Staying grounded during chaosNov 05, 2023
I've been quiet for some time now, just cooking on my last journey and reflecting on the state of our world. There are two stories that stick with me from my very brief week in Istanbul. They reflect two lenses on what is happening and how we can host it.
The first is a moment in our Art of Hosting training. It was late afternoon on Day 2. Small groups of 6 - 10 were sitting around in various parts of our venue. We were deeply immersed in a Collective Story Harvest.
Our stories ranged from business to personal, but the one that attracted my attention most was unfolding in the corner of the main room. The storyteller was a young woman who has been working in the earthquake zone. I don't speak Turkish, but I could tell they were not doing the process. All of the people in the circle were crying and one young man was sobbing out loud.
And yet, I had the deep sense all was well.
I watched the group come to closure and all stand and hug each other. I later found out the young man was suffering from survivor's guilt -- perhaps it could be said the entire country is suffering from survivor's guilt. On the hierarchy of woundology, however, it doesn't rate and it has little place for expression.
I wondered to myself where, in any society, is the place to bring and witness these stories, and to create the container for people to hold each other for a moment. Just a moment to find connection, comfort and courage.
I found myself grateful to be in a practice that offers such spaces.
Other other story comes from Istanbul's Grand Bazaar, where I had gone to fulfill a friend's request to stop there and look, telling me he had parked his van outside it for 14 days in 1969 as a hippie traveler.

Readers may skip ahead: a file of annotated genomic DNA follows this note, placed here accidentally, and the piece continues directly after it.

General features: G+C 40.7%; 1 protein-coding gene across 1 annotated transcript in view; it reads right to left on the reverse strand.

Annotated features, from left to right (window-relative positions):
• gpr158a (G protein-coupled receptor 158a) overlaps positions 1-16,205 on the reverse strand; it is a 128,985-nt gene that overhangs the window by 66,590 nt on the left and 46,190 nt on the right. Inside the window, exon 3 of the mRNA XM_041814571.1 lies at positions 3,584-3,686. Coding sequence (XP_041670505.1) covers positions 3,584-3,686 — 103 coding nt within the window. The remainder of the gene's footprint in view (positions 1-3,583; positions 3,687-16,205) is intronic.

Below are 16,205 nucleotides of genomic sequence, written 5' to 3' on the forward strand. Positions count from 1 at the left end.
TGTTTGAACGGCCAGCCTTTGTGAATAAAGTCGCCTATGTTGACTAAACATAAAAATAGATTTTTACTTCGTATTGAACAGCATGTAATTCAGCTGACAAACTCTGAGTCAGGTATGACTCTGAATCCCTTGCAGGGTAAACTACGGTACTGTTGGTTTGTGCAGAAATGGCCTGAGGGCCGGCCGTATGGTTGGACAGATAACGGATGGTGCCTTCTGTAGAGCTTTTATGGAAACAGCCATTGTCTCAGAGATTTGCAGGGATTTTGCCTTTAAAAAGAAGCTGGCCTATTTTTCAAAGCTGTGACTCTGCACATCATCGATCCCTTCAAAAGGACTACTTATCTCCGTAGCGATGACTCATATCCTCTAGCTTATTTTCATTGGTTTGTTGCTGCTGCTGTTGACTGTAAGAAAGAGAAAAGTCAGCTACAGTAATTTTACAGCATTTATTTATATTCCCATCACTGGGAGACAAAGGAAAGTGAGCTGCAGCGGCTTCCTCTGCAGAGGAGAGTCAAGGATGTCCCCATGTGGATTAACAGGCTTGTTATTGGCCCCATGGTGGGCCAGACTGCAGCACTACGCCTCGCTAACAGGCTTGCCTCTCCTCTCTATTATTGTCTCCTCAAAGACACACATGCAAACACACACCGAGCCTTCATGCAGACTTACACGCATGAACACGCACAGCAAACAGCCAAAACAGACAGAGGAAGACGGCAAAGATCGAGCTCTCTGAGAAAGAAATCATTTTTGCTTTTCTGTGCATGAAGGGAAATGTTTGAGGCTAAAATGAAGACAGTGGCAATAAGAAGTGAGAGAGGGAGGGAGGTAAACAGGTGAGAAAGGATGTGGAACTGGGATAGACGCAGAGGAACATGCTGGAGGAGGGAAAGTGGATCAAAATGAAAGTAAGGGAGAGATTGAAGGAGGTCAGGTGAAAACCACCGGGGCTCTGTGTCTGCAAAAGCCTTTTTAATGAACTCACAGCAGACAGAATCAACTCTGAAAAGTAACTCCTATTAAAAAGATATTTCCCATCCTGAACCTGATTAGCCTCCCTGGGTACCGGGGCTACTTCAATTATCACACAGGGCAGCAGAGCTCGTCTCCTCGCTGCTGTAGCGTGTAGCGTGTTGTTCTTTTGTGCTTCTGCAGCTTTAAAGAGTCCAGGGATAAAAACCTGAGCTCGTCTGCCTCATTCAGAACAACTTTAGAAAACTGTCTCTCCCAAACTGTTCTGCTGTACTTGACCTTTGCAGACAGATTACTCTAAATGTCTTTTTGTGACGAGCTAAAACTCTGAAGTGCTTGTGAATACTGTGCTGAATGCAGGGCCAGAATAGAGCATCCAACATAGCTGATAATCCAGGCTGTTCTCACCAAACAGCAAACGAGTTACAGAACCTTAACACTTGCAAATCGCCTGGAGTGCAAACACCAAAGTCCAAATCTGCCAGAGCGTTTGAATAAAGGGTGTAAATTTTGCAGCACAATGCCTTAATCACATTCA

I wandered into a shop selling Turkish delight and came away with a box of sweet magic and an amazing backstory.
I noticed the young man who served us had a tattoo on his right arm. Just the edge was showing. When he peeled up his T-shirt sleeve there was an image of an ancient Turkish warrior. He told us the story of why this was so important to him and what he felt compelled to stand up for. When we asked to take a picture with him, he said: "It would be better for you if you don't."
In moments like these, I practice deep story listening and witnessing. I become a StoryCatcher, taking his story with me and weaving it into an ever deepening understanding of what's happening in the world. There will be places where this story can serve.
This week I talked with a fellow Art of Hosting steward offering a training in Brussels at the same time the shooter was out targeting Swedish soccer fans. he had to be very grounded to supported both the team and the participants stay on focus. We talked about the capacity it demands to stay grounded during chaos.
These experiences have me realising once again that the work I do with narrative and hosting groups is deeply profound and edgy work.
Learning how storytelling works and taking up the power of your own story gives you an inbuilt resistance to the myopia of the single story and power of the dominant narrative.
Realising you have the capacity and tools to host the conversations that matter to you and work together with others to make change makes you a force to be reckoned with.
Grateful thanks to all of you who encourage me to keep going!
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